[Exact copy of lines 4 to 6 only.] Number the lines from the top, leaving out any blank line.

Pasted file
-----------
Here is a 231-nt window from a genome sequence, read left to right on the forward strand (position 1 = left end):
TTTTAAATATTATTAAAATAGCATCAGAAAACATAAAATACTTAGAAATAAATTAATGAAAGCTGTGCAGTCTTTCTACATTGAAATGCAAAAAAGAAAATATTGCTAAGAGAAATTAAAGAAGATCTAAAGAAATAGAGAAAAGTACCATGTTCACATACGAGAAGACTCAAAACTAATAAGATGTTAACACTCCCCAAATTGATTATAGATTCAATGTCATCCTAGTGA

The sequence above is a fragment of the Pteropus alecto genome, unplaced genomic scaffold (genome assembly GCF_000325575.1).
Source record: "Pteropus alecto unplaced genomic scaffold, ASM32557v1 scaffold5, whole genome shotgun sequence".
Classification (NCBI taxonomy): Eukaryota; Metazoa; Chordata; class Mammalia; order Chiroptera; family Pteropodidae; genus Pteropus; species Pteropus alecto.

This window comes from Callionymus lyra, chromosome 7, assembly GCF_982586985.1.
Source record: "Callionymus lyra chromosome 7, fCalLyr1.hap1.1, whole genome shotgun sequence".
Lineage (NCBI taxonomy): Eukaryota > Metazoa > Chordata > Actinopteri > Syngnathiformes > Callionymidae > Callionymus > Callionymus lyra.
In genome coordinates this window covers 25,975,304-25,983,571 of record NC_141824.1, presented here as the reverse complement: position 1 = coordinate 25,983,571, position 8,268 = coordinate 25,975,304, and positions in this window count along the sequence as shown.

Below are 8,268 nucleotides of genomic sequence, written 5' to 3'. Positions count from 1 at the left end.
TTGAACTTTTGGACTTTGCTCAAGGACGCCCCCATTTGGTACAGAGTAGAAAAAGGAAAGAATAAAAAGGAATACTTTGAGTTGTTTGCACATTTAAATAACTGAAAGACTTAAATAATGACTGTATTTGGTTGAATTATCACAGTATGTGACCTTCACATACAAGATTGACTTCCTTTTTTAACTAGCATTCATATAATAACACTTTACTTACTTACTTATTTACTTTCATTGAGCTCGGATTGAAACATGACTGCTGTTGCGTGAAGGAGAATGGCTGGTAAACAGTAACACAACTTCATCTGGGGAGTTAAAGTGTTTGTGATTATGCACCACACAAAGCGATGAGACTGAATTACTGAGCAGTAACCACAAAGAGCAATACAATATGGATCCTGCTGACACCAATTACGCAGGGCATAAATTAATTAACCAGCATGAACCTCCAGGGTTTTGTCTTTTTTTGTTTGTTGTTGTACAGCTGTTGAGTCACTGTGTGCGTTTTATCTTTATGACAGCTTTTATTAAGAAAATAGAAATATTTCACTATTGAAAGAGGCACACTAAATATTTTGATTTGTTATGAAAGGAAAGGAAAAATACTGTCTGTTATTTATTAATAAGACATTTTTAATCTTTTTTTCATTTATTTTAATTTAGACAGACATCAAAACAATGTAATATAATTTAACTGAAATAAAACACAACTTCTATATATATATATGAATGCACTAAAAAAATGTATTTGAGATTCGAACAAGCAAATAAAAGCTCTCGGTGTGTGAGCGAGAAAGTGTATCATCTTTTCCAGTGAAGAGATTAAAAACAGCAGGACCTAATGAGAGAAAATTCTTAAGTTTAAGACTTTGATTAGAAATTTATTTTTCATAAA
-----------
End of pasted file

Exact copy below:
Source record: "Pteropus alecto unplaced genomic scaffold, ASM32557v1 scaffold5, whole genome shotgun sequence".
Classification (NCBI taxonomy): Eukaryota; Metazoa; Chordata; class Mammalia; order Chiroptera; family Pteropodidae; genus Pteropus; species Pteropus alecto.

This window comes from Callionymus lyra, chromosome 7, assembly GCF_982586985.1.